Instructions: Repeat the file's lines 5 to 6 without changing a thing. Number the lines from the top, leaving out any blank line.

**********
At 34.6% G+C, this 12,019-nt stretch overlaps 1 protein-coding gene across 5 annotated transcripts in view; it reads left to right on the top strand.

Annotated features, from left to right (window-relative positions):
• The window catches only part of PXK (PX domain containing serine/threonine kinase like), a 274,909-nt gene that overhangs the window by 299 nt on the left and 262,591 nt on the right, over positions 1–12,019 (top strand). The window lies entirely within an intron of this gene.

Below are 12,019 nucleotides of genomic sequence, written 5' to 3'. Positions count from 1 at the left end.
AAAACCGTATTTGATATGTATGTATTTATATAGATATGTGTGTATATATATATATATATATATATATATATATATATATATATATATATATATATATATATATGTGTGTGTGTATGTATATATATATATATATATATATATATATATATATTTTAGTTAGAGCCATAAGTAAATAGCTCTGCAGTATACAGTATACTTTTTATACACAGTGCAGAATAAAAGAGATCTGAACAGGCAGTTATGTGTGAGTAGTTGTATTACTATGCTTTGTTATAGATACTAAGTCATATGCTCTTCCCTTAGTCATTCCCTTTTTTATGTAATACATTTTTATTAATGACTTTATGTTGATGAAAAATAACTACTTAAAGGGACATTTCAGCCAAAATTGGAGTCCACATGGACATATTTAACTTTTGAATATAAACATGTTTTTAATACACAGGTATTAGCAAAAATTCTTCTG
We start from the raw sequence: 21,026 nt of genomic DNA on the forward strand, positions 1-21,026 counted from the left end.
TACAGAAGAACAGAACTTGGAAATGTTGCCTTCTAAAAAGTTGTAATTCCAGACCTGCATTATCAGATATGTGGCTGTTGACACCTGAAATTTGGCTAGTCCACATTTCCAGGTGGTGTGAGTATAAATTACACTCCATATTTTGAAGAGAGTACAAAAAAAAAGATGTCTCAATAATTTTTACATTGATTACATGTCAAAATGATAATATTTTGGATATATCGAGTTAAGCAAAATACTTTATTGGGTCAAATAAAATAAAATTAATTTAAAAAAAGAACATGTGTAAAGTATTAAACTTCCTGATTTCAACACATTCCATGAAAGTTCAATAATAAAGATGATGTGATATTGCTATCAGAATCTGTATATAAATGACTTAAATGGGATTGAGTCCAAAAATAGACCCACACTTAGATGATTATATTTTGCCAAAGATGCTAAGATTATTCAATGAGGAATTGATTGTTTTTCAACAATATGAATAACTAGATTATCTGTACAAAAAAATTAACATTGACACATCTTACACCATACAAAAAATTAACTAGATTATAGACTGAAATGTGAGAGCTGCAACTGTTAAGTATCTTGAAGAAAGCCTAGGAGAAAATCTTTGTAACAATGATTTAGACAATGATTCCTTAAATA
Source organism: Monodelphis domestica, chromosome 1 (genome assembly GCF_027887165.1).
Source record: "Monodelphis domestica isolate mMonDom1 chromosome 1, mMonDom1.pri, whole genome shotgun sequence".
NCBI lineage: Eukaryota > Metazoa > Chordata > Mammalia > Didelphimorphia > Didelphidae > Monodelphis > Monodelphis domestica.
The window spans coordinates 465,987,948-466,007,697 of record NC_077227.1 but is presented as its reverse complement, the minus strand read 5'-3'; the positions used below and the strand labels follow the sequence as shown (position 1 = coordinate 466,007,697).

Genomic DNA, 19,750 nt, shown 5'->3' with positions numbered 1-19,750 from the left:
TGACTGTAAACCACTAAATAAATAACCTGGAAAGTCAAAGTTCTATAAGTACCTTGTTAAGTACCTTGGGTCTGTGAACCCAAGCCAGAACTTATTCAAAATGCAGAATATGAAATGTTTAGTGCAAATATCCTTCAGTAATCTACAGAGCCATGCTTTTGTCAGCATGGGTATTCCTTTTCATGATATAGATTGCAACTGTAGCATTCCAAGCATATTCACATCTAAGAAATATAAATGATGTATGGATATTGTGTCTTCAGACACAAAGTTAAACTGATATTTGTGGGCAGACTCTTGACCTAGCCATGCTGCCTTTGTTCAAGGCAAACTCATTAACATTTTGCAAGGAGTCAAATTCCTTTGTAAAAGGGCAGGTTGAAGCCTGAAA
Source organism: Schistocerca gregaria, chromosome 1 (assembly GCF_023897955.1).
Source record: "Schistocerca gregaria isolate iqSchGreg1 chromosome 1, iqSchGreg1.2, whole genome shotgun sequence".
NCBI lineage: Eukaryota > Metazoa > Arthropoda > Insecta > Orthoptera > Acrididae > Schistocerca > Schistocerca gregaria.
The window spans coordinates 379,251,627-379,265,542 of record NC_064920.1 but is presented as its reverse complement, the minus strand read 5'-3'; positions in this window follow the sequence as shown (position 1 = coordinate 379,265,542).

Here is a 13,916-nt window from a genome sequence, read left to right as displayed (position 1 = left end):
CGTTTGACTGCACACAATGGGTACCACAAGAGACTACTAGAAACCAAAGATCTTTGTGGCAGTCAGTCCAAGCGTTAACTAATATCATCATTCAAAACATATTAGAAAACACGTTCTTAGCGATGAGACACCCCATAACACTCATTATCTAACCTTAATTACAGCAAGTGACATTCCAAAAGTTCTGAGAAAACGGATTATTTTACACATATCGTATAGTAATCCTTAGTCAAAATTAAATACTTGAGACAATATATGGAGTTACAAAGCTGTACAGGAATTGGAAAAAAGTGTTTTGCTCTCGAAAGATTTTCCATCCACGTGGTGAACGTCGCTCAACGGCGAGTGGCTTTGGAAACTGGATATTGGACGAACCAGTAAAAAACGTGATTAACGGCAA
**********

AAAACCGTATTTGATATGTATGTATTTATATAGATATGTGTGTATATATATATATATATATATATATATATATATATATATATATATATATATATATATATATGTGTGTGTGTATGTATATATATATATATATATATATATATATATATATTTTAGTTAGAGCCATAAGTAAATAGCTCTGCAGTATACAGTATACTTTTTATACACAGTGCAGAATAAAAGAGATCTGAACAGGCAGTTATGTGTGAGTAGTTGTATTACTATGCTTTGTTATAGATACTAAGTCATATGCTCTTCCCTTAGTCATTCCCTTTTTTATGTAATACATTTTTATTAATGACTTTATGTTGATGAAAAATAACTACTTAAAGGGACATTTCAGCCAAAATTGGAGTCCACATGGACATATTTAACTTTTGAATATAAACATGTTTTTAATACACAGGTATTAGCAAAAATTCTTCTG
We start from the raw sequence: 21,026 nt of genomic DNA on the forward strand, positions 1-21,026 counted from the left end.